A SHRINE FOR AN ICON
Visitors who came to witness the original Flag of the Southern Cross at the Art Gallery of Ballarat until 2013 could thank Margaret Rich, Director of the Gallery from 1980 to 2003, for devising a thoughtful space for what is an extraordinary relic.
‘When I became the director of the Gallery, I got such a shock. I didn’t really know that much about the Eureka story – probably like a lot of other people, I guess. I was amazed at how big the flag was – it really looked like a big abstract painting – and all these people from all over Australia would come in and grab my arm and explain how this flag really meant something to them. “I want to tell you this story,” they would say.
‘At first I was just being polite but then I started reading about it and it really began seeping into my being until I became absolutely passionate about it.’
At that time the flag was perched high on a wall above the stairs, effectively remote from the viewer. Margaret saw the flag as the ‘beating heart’ of the Gallery so in time she started to see that it needed its own ‘shrine’ and worked towards realising that vision.
‘I love this space – it’s very dark, lit only by small fibre-optic lights. It’s a bit like the Leonardo da Vinci cartoon in the National Gallery in London where you go in and suddenly there is this extraordinary thing that glows. It creates an aura of respect, I think. It’s almost spiritual – that’s how I feel about it!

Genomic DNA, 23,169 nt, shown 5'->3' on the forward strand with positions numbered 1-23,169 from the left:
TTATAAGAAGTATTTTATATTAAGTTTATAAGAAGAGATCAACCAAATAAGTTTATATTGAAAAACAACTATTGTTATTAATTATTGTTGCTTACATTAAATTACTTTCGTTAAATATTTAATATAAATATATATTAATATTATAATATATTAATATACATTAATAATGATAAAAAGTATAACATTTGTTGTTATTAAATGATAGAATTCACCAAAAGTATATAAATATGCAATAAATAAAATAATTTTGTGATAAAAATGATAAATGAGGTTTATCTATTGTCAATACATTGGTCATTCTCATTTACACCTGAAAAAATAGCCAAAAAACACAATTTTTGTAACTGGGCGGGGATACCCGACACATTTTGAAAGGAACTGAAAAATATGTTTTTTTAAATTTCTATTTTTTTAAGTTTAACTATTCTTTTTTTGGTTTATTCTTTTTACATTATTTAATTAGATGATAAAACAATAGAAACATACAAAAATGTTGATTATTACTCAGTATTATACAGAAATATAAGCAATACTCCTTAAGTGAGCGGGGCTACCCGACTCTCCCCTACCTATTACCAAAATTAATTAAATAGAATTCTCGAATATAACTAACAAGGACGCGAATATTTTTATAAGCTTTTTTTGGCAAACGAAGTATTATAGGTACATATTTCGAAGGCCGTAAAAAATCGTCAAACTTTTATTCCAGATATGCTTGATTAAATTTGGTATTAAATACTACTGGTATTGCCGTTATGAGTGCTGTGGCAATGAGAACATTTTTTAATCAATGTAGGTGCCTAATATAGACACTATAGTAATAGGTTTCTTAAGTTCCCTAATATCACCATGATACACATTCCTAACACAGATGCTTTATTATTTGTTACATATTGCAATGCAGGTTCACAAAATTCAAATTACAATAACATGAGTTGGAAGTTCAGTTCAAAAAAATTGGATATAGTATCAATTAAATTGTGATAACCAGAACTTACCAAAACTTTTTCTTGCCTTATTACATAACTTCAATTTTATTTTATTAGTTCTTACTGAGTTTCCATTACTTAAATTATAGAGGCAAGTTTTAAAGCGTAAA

‘I wanted people to go, “Isn’t it beautiful”, and to see all the fine work in the fabrics: the rents, the rips, the bayonet tears, even what look like blood stains.’
I DID IT MY WAY
Twenty-one-year-old Ria Anushka McCaw, is a former art student at Ballarat Secondary College Barkly Street Campus. Her final-year work was a personal interpretation of the Eureka Flag. It was so well received that the Art Gallery of Ballarat bought the piece for the collection.
‘Back then I identified with the flag as a symbol of rebellion as I really felt vilified by people who were judging the way I thought and dressed.
‘I was just different at school and never did accept what people wanted me to be. My friends and I dressed quite radically: bits of punk, bits of grunge, different coloured hair and a nose ring.
‘If you dressed differently in this town the older generation looked down on you, whereas the clean-cut sporty kids, who are more likely to go and get drunk and beat someone up, are the ones they were nice to.
‘So I did this piece just for me. I started off with printing different snapshots I had of everyday life, like hanging out with my friends or mucking around at school. By using liquid light, a type of photosensitive solution, I set photographs into old fabrics and pieced them together into a loosely based design of the Eureka Flag.
‘I saw my friends as ‘the stars in my life’, so I actually made them ‘the stars’ of the southern cross. The piece worked aesthetically because my method was messy and I hadn’t properly stabilised the photographs with fixing solution so it started to deteriorate and look kind of poxy. It came to resemble the way the original flag looks today.’
LET EVERY STAGE
Back in the early 1940s, the caretaker of the Ballarat Trades Hall made a life-sized replica of the Eureka Flag to be used in union street marches of the time. It was also flown above the Trades Hall building and in December 1942 its presence on the city’s skyline re-ignited interest in the Eureka symbol which at the time had all but been forgotten by the citizens of Ballarat.